What is your area of study and your short or long-term professional plans?
My area of study is environmental health and right now I am trying to get a internship in Phoenix, Arizona. I have one more semester and then I graduate in December. I want to stay in Michigan, move to Phoenix, or maybe even somewhere like Alaska where I work in water sampling.
What attracts you to this program?
I really like the sciences and enjoy my discipline’s environmental aspects. I like working in a lab but really enjoy working outside at the same time. This degree will allow me to do just that, along with providing me opportunities for travel and new experiences.
What kind of field or lab experiences have you enjoyed so far through the program?
I can never get enough lab experience. I’d like even more before graduating. The labs I’ve enjoyed the most so far are quantitative analysis, biochemistry, organic chemistry, and GIS/GPS. Quantitative analysis lab stresses the precision of your work. A deviation of even parts per million can affect your grade. Geographic Information Science (GIS) uses GPS satellite coordinates to correlate data to any specific area on Earth. Basically you tie together data with geographical location. It’s a powerful tool used in scientific investigations, resource management, asset management, environmental impact assessment, urban planning, even criminology, history, sales, and marketing.
Have you had a neat moment that makes all of the studying and working worthwhile?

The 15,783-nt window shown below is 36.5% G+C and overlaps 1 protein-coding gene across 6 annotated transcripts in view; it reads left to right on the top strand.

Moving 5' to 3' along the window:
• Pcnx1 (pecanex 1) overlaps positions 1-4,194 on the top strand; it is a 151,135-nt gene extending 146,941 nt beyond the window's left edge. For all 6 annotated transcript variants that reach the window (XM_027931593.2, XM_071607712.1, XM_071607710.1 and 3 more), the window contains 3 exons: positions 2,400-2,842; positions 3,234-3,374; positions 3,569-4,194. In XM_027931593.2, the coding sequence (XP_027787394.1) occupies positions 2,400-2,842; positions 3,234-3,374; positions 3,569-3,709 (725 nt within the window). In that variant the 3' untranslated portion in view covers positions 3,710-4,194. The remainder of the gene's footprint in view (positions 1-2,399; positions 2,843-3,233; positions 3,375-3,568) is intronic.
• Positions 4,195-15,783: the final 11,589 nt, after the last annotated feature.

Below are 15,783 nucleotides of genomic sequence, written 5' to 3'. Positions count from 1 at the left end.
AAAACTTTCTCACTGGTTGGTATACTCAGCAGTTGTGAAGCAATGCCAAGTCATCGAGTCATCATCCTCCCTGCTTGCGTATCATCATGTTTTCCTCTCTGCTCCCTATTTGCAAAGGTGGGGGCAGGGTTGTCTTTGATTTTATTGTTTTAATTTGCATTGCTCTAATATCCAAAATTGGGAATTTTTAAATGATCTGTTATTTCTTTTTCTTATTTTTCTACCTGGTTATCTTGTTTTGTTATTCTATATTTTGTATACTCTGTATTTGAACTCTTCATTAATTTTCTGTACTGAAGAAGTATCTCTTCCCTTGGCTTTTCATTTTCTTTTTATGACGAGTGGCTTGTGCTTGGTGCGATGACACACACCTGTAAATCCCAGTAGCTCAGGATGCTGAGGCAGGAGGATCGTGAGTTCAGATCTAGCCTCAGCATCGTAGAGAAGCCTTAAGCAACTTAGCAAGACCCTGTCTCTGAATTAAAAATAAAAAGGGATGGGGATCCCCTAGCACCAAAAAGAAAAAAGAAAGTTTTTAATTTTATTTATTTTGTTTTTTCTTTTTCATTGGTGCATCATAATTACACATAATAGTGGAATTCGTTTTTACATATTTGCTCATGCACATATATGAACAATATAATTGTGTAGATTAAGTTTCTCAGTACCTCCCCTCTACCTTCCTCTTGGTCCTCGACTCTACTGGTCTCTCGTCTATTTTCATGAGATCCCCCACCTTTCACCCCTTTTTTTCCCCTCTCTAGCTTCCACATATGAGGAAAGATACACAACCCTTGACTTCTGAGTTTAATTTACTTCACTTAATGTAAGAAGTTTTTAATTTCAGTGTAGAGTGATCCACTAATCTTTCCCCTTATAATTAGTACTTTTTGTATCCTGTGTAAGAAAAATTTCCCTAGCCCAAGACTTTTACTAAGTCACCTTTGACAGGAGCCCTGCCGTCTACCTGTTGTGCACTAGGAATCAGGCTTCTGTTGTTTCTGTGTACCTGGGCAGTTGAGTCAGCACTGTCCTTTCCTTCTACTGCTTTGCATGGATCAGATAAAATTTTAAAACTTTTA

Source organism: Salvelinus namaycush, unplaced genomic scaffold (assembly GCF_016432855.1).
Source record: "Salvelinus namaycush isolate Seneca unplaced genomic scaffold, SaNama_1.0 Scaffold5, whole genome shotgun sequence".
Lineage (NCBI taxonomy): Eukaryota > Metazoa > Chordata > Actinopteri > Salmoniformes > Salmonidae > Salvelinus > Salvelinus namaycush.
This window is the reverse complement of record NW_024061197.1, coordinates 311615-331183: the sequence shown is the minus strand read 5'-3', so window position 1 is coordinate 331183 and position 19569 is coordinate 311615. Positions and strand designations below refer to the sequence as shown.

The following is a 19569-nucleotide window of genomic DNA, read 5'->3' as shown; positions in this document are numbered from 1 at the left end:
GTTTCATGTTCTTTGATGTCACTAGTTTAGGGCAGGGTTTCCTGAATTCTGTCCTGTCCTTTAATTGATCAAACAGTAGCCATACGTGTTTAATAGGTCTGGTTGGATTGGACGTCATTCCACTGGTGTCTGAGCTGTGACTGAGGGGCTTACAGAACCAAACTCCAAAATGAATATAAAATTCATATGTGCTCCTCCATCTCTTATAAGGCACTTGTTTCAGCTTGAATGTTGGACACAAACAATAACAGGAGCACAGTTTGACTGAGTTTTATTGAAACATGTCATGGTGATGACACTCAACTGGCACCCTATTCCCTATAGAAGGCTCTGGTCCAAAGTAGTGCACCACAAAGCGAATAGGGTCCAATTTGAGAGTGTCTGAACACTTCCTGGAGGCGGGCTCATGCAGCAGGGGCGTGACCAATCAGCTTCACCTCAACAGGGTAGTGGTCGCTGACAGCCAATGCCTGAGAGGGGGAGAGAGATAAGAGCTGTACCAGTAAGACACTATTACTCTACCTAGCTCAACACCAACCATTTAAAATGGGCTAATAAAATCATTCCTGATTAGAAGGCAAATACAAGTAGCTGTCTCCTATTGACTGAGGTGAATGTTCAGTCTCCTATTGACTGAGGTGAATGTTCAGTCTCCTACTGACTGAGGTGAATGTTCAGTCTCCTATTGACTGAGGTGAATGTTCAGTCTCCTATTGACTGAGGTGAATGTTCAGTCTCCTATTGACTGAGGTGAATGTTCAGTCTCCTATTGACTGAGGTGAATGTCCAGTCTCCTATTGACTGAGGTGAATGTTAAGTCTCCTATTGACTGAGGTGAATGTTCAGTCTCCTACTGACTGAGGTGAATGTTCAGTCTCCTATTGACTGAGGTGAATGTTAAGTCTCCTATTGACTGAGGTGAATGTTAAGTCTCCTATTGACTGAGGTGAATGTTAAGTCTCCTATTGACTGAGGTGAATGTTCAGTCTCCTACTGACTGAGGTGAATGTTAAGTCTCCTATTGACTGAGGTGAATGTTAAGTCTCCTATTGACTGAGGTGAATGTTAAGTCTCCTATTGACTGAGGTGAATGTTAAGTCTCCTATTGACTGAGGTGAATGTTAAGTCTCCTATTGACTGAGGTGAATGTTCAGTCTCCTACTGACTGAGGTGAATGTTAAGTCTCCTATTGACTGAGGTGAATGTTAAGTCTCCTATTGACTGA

Working with Judy Westrick and Deb Stai in an attempt to culture the fungus, Blastomyces Dermatitidis, which can cause infections in humans. Spores from the fungus get inhaled into the lungs and spread throughout the body to infect the skin, bone, genitourinary tract, and brain. The incubation period is 30 to 100 days, although an infected person may show no symptoms. Evaluating a lab method to cultivate this fungus became my senior thesis project. More about that below.
Have you had any summer interning experiences or jobs?
Last summer I worked with a company called Health Air in Livonia. We monitored air quality where asbestos removal was taking place, and went to various sites throughout the summer and managed the projects.
What was your senior thesis project, and what motivated you to select that topic?
A partner and I attempted to culture blastomyces dermatitidis from a sample taken on Drummond Island. This had already been attempted by a team before us using a different method, but unfortunately they were unsuccessful. But in science you don’t give up, so when Dr. Judy Westrick informed me of the project, I was interested immediately. What the study before ours tried to do was find an easy way to develop a culture quickly for subsequent testing. A more efficient way of growing Blastomyces cultures would speed up environmental testing. However we, too, had no luck at culturing the fungus. The project will be carried on by another student team trying a new method. But in science, a non-result is just as important as a favorable outcome. Maybe the next team will come up with something that may lead to a more efficient testing method.
What are some of you outside interests?
My outside interests include such things as reading, watching movies, exercising, traveling, canoeing, hiking, and hanging out with friends. I really enjoy being outside and trying new things.